Bone marrow nonneoplastic

Benign changes


Last author update: 1 December 2013
Last staff update: 1 August 2019

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PubMed Search: Bone marrow necrosis [title]

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Cite this page: Zhao X. Necrosis. website. Accessed June 3rd, 2023.
Definition / general
  • Definition: necrosis of myeloid tissue and medullary stroma in large areas of hematopoietic bone marrow (Cancer 2000;88:1769)
  • Repeat biopsy may be needed for diagnosis (another site or after waiting for regeneration)
  • Rare, < 1% to 2% of bone marrow biopsies
  • Often a severe complication of hematologic malignancies
  • Seen in all age groups with no gender predilection
  • Compromised microcirculation of oxygen and nutrients to bone marrow cells causes cell death
  • Failure of microcirculation is due to inflammation related damage or mechanical obstruction (e.g. DIC, sickle cell disease, tumor emboli)
  • Associated with acute lymphoblastic leukemia (ALL) and is often discovered prior to its initial diagnosis or at time of recurrence of ALL
  • May be associated with other lymphomas, solid tumor, myeloproliferative disorders or noncancerous conditions (Cancer 2000;88:1769):
    • Infection
    • Septic shock (Ann Fr Anesth Reanim 2004;23:501)
    • Megaloblastic anemia
    • Tuberculosis
    • Drugs: e.g. fludarabine, imatinib mesylate, interferon alpha
    • Sickle cell disease (Am J Med Sci 2000;320:342)
    • Disseminated intravascular coagulation
    • Hemolytic uremic syndrome
    • Antiphospholipid syndrome
    • Hyperparathyroidism
    • Systemic lupus erythematosus (SLE)
Clinical features
  • Bone marrow biopsy and aspirate demonstrate the histologic and cytologic features of necrosis and underlying diseases
  • Should correlate with clinical and laboratory findings
  • Anemia (91%), thrombocytopenia (78%), leukoerythroblastic findings (51%)
  • Elevated lactic dehydrogenase (LDH) and alkaline phosphatase (ALP) in nearly 50% (Cancer 2000;88:1769)
Radiology description
  • Bone marrow scanning
    • Technetium 99m sulfur colloid and indium chloride localize selectively to reticuloendothelial elements of bone marrow, corresponding with areas of hematopoiesis
    • Hematopoietic areas with changes greater than 2 cm can be visualized
    • In bone marrow necrosis, there is little or no isotope uptake throughout the bone marrow cavity; bone marrow scintigraphy confirms the absence of hematopoiesis and also identifies the existence of residual bone marrow activity from which material can be obtained via guided aspiration or biopsy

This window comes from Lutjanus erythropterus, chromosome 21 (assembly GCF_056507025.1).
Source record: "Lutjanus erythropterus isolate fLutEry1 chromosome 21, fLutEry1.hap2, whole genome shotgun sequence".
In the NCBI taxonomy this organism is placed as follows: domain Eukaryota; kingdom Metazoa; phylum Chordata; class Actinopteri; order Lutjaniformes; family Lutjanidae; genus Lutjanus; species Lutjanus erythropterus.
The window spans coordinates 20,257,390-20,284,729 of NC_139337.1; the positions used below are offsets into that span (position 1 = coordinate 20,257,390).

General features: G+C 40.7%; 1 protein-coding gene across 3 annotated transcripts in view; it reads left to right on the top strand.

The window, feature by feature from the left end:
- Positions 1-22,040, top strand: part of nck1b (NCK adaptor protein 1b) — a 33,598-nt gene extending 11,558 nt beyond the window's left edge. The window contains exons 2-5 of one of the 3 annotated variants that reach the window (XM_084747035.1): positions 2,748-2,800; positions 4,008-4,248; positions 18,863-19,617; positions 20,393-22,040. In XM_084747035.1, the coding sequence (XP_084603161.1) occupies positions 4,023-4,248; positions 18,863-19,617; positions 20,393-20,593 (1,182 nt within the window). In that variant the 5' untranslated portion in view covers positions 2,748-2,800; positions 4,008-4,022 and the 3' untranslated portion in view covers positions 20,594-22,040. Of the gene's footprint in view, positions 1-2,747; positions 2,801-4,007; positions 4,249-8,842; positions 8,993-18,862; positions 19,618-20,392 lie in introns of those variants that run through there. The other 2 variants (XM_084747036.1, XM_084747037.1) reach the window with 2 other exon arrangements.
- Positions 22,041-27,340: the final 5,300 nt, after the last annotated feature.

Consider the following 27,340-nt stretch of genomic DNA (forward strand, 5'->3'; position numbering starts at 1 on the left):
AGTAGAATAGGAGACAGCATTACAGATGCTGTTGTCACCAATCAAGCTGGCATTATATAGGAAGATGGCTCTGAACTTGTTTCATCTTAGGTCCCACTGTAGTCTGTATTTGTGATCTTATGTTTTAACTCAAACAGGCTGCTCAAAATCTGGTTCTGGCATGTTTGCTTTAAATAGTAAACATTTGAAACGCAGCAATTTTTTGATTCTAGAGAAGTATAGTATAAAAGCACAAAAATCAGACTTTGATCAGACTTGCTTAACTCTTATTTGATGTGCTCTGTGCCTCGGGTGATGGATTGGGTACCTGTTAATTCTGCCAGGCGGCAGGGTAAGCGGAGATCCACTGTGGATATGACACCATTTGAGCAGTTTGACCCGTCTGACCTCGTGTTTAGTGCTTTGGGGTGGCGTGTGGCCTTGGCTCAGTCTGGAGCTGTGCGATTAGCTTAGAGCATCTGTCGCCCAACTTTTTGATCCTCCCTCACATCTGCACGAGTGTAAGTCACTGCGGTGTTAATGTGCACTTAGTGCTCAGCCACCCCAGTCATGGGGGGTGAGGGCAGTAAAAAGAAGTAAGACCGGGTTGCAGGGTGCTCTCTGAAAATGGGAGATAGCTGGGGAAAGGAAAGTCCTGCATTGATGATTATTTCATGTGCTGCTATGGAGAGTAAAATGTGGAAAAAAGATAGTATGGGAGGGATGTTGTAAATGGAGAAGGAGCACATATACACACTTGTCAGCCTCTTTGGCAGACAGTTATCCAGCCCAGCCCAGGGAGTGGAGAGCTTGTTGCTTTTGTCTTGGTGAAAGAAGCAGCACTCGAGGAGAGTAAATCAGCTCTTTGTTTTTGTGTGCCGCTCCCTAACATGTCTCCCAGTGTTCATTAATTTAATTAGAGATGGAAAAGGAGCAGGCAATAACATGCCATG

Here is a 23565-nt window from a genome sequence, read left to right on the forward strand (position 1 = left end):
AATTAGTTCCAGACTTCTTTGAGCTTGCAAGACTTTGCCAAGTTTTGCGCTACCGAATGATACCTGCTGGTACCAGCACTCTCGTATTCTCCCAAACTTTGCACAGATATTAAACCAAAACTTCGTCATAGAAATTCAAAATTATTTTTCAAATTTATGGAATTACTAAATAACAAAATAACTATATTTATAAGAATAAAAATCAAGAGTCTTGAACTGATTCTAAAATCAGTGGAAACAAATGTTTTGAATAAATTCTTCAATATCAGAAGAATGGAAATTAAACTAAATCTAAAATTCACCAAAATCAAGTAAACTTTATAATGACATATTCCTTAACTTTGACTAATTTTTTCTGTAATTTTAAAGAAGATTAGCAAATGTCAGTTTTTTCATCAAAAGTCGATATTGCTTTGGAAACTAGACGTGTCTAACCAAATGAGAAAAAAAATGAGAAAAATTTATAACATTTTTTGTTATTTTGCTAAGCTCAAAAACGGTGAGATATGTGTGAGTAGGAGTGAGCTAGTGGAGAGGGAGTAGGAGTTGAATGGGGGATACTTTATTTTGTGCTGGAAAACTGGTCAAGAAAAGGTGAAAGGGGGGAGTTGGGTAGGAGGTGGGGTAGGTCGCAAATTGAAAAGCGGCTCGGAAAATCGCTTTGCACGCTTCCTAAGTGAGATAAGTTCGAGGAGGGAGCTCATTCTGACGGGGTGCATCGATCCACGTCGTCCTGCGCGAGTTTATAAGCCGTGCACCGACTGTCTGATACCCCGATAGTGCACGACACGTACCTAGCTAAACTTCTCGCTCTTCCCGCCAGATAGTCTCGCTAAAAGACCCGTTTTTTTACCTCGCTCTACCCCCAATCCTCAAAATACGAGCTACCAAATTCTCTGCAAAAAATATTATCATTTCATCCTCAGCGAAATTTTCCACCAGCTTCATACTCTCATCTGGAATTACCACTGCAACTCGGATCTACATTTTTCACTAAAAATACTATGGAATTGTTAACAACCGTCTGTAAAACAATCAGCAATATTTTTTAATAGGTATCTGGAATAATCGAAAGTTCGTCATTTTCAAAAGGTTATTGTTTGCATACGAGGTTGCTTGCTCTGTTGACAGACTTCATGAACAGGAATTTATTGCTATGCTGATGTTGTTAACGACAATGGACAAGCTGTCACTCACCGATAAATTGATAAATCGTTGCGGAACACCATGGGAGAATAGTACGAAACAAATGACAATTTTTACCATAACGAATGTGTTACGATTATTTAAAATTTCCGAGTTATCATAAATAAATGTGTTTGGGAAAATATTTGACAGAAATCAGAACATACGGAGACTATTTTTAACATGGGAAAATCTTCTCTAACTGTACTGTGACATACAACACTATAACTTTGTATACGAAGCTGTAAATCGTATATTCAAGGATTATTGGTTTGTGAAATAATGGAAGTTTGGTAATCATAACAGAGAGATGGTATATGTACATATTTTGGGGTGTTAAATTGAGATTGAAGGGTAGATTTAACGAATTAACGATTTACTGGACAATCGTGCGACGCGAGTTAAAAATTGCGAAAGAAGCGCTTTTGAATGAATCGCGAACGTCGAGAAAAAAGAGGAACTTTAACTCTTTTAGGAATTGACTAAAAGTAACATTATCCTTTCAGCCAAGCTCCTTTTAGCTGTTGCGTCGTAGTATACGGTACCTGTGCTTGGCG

• In recovery, reappearance of normal hematopoiesis is observed
  • Nuclear magnetic resonance
    • Noninvasive method to evaluate a large fraction of bone marrow
    • Changes in bone marrow signal intensities reflect changes in proportions of fat and water contained in cellular elements
    • Bone marrow necrosis is characterized by an increase of water content due to watery changes of bone marrow and replacement of fat by serous material
    • While somewhat nondiagnostic, MRI can show the extent of necrosis and can serve as a guide to biopsy sites in which viable hematopoietic bone marrow is suspected; MRI can also document conversion from abnormal to normal bone marrow (Cancer 2000;88:1769)
Prognostic factors
  • Greatly dependent on age of patient and nature of associated disease:
    • Children with ALL and bone marrow necrosis appear to have the same prognosis as those without necrosis
    • Adults with bone marrow necrosis associated with a noncancerous condition may have a better chance of complete recovery and long term survival than adults with bone marrow necrosis associated with a hematologic malignancy
    • May be difficult to determine if necrosis is due to a drug or DIC versus an underlying malignancy; prognosis in these cases is difficult to predict
  • Often short survival (Indian J Pathol Microbiol 2000;43:47)
Case reports
  • Treat underlying disease; provide supportive measures for associated anemia, pancytopenia, thrombocytopenia, embolic processes or other complications
  • Corticosteroids for CREST syndrome (Eur J Haematol 2005;74:75)
Gross description
  • Gelatinous aspirated specimen
Microscopic (histologic) description
  • On trephine biopsy, disruption of normal bone marrow architecture with considerable loss of fat spaces
  • Early: nuclear pyknosis and karyorrhexis
  • Late: all cell outlines gone, serous transformation of marrow
Microscopic (histologic) images

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Necrotic and nonnecrotic areas

Disruption of normal bone marrow architecture

Antiphospholipid syndrome

Cytology description
  • Amorphous proteinaceous material
  • Enmeshed ghost-like hematopoietic cells with irregular or indistinct cell membranes
  • Cytoplasm may shrink or be vacuolated
  • Nuclear features are indicative of necrosis (pyknosis, karyorrhexis, karyolysis)
Cytology images

Images hosted on other servers:

Nuclear features associated with necrosis

Ghost-like hematopoietic cells

Differential diagnosis
  • Avascular bone necrosis: may show destruction of spicular architecture
  • Marrow aplasia: usually only a loss of myeloid components with no destruction of the reticular architecture
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